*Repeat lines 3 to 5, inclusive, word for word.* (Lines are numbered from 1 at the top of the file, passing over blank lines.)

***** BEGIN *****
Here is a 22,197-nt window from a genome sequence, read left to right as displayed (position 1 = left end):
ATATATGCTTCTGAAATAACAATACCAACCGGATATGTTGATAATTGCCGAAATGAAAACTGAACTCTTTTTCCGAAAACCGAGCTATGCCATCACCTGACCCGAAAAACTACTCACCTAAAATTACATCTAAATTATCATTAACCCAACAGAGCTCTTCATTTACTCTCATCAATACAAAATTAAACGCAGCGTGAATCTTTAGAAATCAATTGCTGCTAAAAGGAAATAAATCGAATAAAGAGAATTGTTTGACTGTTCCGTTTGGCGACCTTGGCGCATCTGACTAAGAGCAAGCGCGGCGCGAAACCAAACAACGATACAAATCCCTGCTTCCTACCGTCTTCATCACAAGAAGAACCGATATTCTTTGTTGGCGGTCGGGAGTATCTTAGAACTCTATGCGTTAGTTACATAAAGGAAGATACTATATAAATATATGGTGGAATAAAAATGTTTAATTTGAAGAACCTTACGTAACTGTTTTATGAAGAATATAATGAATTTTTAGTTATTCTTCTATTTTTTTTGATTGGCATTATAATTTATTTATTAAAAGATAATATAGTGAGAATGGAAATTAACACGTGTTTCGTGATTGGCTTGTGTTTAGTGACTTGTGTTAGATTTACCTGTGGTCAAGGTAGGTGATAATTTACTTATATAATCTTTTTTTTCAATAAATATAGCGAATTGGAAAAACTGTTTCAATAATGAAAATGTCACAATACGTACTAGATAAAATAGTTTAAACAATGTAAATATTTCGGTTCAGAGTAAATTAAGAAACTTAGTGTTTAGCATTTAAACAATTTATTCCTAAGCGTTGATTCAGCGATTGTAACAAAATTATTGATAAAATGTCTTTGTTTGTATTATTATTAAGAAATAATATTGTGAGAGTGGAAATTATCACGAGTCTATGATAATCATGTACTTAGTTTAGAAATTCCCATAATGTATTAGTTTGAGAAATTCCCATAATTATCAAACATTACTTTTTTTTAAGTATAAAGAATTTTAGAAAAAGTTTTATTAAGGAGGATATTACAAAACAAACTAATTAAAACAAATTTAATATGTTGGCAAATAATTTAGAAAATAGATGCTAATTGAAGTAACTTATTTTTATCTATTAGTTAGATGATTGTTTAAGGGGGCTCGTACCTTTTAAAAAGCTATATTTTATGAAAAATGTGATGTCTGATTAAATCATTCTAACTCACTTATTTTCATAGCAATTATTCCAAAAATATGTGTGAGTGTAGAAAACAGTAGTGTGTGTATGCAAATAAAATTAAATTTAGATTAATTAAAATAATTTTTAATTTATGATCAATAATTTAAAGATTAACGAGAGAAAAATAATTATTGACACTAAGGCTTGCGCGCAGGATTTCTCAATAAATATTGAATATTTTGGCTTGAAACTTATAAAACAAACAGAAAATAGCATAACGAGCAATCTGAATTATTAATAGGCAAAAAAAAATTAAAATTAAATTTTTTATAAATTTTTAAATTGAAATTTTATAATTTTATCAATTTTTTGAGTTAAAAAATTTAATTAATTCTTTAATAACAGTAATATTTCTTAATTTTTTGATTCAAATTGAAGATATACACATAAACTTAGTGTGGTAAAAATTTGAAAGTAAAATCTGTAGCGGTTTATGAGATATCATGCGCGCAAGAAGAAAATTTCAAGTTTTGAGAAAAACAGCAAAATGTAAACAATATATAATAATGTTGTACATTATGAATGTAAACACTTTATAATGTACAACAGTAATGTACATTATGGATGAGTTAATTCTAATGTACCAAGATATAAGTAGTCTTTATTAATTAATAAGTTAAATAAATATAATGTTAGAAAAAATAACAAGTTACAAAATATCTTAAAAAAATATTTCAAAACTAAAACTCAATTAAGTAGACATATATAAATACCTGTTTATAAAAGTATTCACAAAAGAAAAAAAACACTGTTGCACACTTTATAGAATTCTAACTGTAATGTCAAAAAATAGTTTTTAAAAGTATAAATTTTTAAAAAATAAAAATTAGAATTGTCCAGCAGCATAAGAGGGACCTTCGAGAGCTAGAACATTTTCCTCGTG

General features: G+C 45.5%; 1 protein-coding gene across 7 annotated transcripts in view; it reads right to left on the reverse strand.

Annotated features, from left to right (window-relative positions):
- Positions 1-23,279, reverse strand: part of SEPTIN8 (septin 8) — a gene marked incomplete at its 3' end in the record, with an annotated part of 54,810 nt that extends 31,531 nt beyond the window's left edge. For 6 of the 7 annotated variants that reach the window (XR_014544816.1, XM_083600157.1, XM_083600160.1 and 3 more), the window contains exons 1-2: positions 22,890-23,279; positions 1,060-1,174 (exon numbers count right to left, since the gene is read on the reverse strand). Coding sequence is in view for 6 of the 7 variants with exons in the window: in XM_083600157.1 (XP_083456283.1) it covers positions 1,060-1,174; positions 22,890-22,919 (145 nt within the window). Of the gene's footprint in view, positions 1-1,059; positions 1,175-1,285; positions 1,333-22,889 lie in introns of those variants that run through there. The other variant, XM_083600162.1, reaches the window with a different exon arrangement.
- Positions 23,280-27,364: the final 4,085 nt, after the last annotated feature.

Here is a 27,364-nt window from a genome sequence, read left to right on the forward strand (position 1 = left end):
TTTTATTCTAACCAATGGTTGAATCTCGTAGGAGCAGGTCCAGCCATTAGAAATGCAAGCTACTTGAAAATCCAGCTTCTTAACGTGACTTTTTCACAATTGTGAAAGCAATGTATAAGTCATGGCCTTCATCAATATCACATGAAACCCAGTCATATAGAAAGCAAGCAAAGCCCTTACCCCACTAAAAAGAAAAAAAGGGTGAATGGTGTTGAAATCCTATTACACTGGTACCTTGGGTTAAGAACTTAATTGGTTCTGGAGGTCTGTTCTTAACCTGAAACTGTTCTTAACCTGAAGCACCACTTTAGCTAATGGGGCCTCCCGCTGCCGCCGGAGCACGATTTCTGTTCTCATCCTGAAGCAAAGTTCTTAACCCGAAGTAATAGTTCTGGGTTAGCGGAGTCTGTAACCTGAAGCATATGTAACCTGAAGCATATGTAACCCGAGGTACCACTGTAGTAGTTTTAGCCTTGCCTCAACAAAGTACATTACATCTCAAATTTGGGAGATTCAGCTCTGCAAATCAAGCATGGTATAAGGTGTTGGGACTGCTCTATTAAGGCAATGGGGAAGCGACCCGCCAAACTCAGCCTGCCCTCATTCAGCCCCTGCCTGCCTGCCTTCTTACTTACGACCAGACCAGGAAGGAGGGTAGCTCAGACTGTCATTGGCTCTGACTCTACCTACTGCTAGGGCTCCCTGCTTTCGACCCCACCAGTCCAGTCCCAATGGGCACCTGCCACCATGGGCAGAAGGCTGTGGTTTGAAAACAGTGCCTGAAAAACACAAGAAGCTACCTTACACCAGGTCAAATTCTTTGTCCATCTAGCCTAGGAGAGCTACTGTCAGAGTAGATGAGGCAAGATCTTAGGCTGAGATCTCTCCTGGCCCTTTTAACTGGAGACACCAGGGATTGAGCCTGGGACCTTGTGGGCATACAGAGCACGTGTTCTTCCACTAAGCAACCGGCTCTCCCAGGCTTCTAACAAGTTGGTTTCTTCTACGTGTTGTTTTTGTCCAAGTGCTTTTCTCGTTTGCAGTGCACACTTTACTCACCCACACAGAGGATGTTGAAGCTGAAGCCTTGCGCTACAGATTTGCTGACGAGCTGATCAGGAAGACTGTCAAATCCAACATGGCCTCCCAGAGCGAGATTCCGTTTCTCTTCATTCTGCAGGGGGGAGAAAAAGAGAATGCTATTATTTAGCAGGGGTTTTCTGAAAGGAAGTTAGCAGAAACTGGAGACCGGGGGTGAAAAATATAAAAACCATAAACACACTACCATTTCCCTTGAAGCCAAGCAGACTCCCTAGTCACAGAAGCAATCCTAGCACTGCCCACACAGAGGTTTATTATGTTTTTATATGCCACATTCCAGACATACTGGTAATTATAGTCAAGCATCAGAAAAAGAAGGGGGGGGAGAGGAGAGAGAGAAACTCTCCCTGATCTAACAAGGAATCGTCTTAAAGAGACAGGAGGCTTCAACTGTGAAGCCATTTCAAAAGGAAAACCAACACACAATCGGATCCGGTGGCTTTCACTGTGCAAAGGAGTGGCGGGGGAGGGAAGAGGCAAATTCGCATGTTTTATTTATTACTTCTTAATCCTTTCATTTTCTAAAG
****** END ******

General features: G+C 45.5%; 1 protein-coding gene across 7 annotated transcripts in view; it reads right to left on the reverse strand.

Annotated features, from left to right (window-relative positions):
- Positions 1-23,279, reverse strand: part of SEPTIN8 (septin 8) — a gene marked incomplete at its 3' end in the record, with an annotated part of 54,810 nt that extends 31,531 nt beyond the window's left edge. For 6 of the 7 annotated variants that reach the window (XR_014544816.1, XM_083600157.1, XM_083600160.1 and 3 more), the window contains exons 1-2: positions 22,890-23,279; positions 1,060-1,174 (exon numbers count right to left, since the gene is read on the reverse strand). Coding sequence is in view for 6 of the 7 variants with exons in the window: in XM_083600157.1 (XP_083456283.1) it covers positions 1,060-1,174; positions 22,890-22,919 (145 nt within the window). Of the gene's footprint in view, positions 1-1,059; positions 1,175-1,285; positions 1,333-22,889 lie in introns of those variants that run through there. The other variant, XM_083600162.1, reaches the window with a different exon arrangement.